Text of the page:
So-So Season for Nokia

The Finnish handset giant reported 2Q gains in sales, revenues, and earnings. But a slip in global market share dents its image

Naysayers, take note: Mobile phone king Nokia isn't about to abdicate its throne anytime soon. The Finnish company said on July 20 that it sold 78.4 million phones in the second quarter, up 29% from a year earlier, and booked revenues up 22% to €9.8 billion ($12.4 billion), in line with analysts' expectations. Net earnings soared 43% from the previous year, to €1.14 billion. And despite a slightly reduced average selling price of €102 ($128.78) per unit, vs. €105 last year, it managed to squeeze out operating margins of 12.5%, up from 12% a year earlier, excluding special gains.

Still, Nokia's crown is looking a bit tarnished. Global market share sagged to 34% in the quarter, down a point from the first three months. Rival Motorola, meanwhile, continues to ride high on the success of its RAZR family of thin phones, even as Nokia has yet to release a challenger with a similar degree of buzz (see, 7/20/06, "Does Motorola Have Nokia's Number?").

U.S.-based Motorola, ranked No. 2 in the market, reported a 46% second-quarter increase in handset sales on July 19, and now claims 22% of the global market—its highest share since the 1990s. To compound matters, Nokia continues to suffer weakness on Motorola's home turf after losing a key U.S. customer in the second quarter. "Nokia will be glancing over its shoulder nervously, for certain," said Neil Mawston, associate director at market researcher Strategy Analytics in England.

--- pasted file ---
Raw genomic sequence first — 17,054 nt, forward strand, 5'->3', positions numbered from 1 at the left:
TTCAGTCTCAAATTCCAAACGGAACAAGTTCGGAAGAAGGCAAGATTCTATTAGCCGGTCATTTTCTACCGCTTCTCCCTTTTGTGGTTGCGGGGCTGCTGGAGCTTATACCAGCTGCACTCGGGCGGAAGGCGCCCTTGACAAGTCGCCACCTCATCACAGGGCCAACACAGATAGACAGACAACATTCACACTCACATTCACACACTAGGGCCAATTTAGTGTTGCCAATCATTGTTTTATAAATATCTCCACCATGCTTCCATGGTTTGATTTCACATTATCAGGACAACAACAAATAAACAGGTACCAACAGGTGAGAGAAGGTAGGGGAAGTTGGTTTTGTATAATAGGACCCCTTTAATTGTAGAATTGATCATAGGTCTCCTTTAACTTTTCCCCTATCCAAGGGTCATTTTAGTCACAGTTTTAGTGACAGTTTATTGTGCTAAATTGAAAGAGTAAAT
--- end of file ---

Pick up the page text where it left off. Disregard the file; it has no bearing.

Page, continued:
While it sorts out those problems, Nokia is banking on its competitive edge in emerging markets such as China, where second-quarter sales soared 58% year-over-year. And to ship more units in mature markets, Nokia is relying heavily on its new whiz-bang N-series phones and other multimedia gizmos to buoy its fortunes.

N-series sales rose almost 60% in the quarter, to 3 million units, helping feed 141% profit growth for Nokia's Multimedia division. That group, which specializes in camera and music phones, now contributes nearly 20% of Nokia's top line, up from 17% a year ago.

Things are also starting to look up for Nokia's money-losing Enterprise division, which sells corporate networking equipment and handsets decked out with e-mail and other features for mobile workers. Sales at the division rose 43% year-over-year, to €283 million, and Nokia cut losses to €63 million. The unit has started selling its E-series business phones in Europe and Asia, but U.S. deliveries are still lagging.

Nokia met the street's expectations, and its U.S.-traded ADRs rose 2% in afternoon trading on July 20. But the company could have done better—and analysts seemed lukewarm on its showing and outlook. Still, the company has defied doubters again and again, and it keeps pumping out new products at the high and low end that run rings around rivals. Investors may be feeling unsettled, but, says Strategy Analytics' Mawston, "Nokia won't be standing still." (see, 7/20/06, "Q&A With Nokia's CFO")

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